December 24th, 2012 04:34 PM
Oh, yeah. The plan is; lock the class room; move into a target group, remembered students that prayer as well as guns are banned in schools; call 911 and hope they get there before we have more dead than the last place. No offense or disrespect intended to Newtown victims or victims of mass killers elsewhere.
December 24th, 2012 05:35 PM
School employees with CWP be commissioned Constables, and carry.
Many, Many employees in schools - teachers, custodians, etc - have asked that it be established
(1) those employees who want to complete the requirements for a concealed weapons permit are assisted in finding instructors are volunteers assigned to the school
(2) commission each as a Constable
(3) carry their weapon everyday - if you are a GOOD CWP carrier, no one sees it, and certainly cannot get it from you surreptitiously
(4) let it be Known ... signs on the doors, articles in the paper, etc. There is a world of ready trained people already there - veterans.
For the record:
I am a retired teacher, 37years. I am also well over 60yrs.
Also served as Chief Petty Officer in the Navy (so long ago I have met Master Chief Petty Officers who were not born, when I became a Chief).
Everyday when I leave my home my pistol is right with me.
Many of my women friends also legally carry. They live alone, park in dark lots, and walk to elderly housing developments. The oldest I know is a 83yrs this year. She shoots regularly around 950 out of 1000 score. Several of us were at a formal dinner and the conversation wandered to the problem of finding evening purses (beaded or silk) their weapon would fit in, with reading glasses, wallet,... One lamented several times, she is a Volunteering Grandma at the parochial and wished she could carry her weapon to protect the children. At the first of the month the kids bring cash to buy a month-long mealticket. They are walking targets for street thugs.
Actually, I messed up one day - I am SO accustomed to the feel of carrying, it is always "there", but not top item in my thoughts - I had car trouble. A local officer stopped, off-duty, on his way home, to help the obviously stranded two old ladies. He was wonderful, calling the right people, etc, As the emergency passed, my brain kicked in. I figured out I had been with (by then) two uniformed police officers, and failed to show them my CWP, definitely was carrying. I got my CWP, went over to the two men, and abashedly holding it up, said "I'm sorry." They smiled, and one said "Thank you, Ma'am, but you don't have to tell us unless the weapon is on your person." I told them that WAS the case. Both looked at each other, then me, smiled and assured me they had already visually checked both us women carefully and were sure I did not have a weapon. I suggested they look again. (I had on a sleeveless, jersey knit, black, one piece dress). Finally, they said, if it weren't in too personal a spot, would I take it out, showing them where it had been for about an hour with them. I did. BOTH SAID THEY WOULD NOT HAVE GUESSED. It was tucked into a carrier, in my bra, under my right arm, sort of in my arm pit.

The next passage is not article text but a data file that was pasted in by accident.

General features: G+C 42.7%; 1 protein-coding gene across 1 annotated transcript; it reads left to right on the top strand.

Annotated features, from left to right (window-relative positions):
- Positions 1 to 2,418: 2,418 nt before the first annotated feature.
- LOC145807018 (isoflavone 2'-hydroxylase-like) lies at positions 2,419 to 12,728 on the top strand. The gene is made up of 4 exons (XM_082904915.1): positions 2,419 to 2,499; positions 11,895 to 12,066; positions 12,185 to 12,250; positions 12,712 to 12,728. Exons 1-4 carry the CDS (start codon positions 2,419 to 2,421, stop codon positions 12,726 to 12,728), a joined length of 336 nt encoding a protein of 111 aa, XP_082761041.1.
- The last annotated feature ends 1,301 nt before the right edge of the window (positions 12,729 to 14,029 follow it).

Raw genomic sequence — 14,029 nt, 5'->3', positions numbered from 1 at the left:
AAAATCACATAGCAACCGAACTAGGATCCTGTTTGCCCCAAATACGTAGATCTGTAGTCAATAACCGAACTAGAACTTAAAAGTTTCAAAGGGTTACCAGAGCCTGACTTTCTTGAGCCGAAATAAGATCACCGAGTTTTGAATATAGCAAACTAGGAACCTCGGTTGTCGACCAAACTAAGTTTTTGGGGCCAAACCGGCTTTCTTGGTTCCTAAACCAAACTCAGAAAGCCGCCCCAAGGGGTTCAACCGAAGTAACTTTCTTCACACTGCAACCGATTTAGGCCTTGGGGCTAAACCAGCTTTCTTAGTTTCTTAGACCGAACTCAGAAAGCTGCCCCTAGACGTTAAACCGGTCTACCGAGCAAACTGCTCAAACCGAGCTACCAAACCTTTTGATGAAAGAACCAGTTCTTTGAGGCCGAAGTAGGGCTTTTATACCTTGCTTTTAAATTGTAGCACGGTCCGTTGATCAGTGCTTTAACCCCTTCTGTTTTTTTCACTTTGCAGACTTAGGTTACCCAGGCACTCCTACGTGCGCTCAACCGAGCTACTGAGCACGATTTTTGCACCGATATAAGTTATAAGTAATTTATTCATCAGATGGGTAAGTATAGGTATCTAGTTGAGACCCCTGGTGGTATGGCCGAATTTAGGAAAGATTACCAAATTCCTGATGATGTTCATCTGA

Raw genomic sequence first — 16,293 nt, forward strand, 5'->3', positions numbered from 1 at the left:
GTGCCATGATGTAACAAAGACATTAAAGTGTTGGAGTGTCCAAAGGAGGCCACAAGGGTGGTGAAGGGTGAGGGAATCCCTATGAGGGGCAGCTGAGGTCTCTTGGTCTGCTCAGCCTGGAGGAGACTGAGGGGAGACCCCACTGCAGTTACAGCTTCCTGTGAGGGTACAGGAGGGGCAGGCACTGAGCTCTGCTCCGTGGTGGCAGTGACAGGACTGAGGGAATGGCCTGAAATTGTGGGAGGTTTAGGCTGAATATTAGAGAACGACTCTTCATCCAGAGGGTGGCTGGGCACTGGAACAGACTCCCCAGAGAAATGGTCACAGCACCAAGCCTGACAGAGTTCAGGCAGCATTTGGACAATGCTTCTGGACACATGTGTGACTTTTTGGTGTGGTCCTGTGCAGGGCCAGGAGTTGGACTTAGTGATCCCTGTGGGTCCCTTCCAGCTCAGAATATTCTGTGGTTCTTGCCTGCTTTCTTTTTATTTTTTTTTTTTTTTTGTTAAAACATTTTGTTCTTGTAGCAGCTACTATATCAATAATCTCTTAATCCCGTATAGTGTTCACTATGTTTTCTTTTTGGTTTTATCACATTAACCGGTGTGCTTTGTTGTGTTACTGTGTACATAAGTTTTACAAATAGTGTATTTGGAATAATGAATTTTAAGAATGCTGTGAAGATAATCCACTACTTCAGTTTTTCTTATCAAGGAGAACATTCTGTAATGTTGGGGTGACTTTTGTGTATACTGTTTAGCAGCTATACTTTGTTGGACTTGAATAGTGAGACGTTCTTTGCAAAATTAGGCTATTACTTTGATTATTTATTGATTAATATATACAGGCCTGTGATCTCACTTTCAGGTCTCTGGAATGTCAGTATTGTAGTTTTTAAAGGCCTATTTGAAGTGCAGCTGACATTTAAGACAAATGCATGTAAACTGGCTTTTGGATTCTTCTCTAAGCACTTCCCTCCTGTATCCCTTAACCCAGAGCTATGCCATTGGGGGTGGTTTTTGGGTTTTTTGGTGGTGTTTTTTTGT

As of today no one has guessed where it rides. MY POINT IS: it is perfectly easy for even old lady teachers to carry a weapon so concealed it is NOT going to upset any child. And at the opening of school they would have been told about the protection they had, NOT identifying the teachers.
In Israel, teachers carry combat arms rifles on a shoulder strap. American teachers have a sign for visitors to check in.
A person does not go into teaching or the money, for the fame, but for the children to be better prepared for life. If a teacher cannot abide the idea of carrying a weapon, they would not have to. But structure laws so those of us who are veterans, hunters, target shooters, and ARE capable and comfortable carry.
Many would see it as another way of serving our children.